Smart technology drives the sharing economy

Smart technology drives the sharing economy

This blog post summarizes a larger article written by University of Michigan faculty member Saif Benjaafar's research on smart technology. It specifically focuses on his analysis of ride-sharing companies.

Key findings

They do dynamic pricing, so they sense in real time what the supply of drivers is and what the demand of customers is, and then they price accordingly using sophisticated algorithms. A lot of the work I do is in that area—how should a platform set prices as supply and demand change in time and in space. That’s one notion of "smartness."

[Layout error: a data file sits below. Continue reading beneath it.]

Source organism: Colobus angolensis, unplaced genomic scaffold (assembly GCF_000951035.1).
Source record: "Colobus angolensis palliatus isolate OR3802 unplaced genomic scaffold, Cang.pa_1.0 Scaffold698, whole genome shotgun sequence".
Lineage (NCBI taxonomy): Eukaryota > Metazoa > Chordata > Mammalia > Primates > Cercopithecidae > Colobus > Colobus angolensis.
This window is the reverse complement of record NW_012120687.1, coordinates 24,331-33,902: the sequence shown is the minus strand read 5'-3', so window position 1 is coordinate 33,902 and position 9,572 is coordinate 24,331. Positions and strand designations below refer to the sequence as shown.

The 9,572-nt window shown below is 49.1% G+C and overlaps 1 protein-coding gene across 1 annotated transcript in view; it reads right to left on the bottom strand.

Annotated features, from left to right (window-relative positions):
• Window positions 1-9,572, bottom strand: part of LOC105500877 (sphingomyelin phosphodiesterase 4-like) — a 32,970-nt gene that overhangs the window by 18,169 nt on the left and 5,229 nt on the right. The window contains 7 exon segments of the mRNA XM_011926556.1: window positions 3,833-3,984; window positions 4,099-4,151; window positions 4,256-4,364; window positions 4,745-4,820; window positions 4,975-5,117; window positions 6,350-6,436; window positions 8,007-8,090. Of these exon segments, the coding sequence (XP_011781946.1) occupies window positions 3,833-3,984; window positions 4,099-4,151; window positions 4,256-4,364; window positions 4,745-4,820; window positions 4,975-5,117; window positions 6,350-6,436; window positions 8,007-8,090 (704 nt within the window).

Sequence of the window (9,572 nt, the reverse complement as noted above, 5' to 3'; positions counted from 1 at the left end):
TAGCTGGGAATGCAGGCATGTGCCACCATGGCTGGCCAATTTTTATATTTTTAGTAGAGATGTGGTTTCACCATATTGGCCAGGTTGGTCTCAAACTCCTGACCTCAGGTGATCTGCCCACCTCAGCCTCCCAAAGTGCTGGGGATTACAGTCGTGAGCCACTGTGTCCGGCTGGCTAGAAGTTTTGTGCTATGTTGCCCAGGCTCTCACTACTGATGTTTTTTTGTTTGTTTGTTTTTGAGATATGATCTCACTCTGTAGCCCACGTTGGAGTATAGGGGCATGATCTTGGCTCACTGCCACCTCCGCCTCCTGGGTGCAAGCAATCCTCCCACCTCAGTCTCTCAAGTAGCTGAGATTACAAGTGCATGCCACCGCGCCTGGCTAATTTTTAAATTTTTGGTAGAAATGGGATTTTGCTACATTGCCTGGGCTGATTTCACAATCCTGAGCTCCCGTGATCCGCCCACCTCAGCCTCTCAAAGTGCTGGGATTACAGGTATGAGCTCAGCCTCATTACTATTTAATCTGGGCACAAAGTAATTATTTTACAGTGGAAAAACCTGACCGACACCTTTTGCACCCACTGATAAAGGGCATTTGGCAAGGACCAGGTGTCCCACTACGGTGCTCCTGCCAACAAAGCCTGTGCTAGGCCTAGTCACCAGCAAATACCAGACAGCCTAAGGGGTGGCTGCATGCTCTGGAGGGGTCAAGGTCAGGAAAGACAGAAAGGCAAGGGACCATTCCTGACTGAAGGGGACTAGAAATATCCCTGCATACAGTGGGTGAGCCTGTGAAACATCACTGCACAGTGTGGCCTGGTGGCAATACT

“Another notion is matching. Which drivers do you match with which rider? Do you pull the trigger and match [the first available driver to the rider] or do you wait for a better match? If you wait too long you could lose the rider,” he said—and drivers don’t want to be idle for too long, either, because they’re not earning money then.

It’s a balancing act, Benjaafar said. “There’s a possibility that everybody wins—that consumers benefit because now they can fulfill their needs without the hassle of ownership, and the service provider benefits by monetizing an expensive asset.” But there’s also the potential for overconsumption, he explained, again using car-sharing as an example. Consumers who might otherwise walk, bike, or use public transit may choose to drive when that choice becomes accessible.

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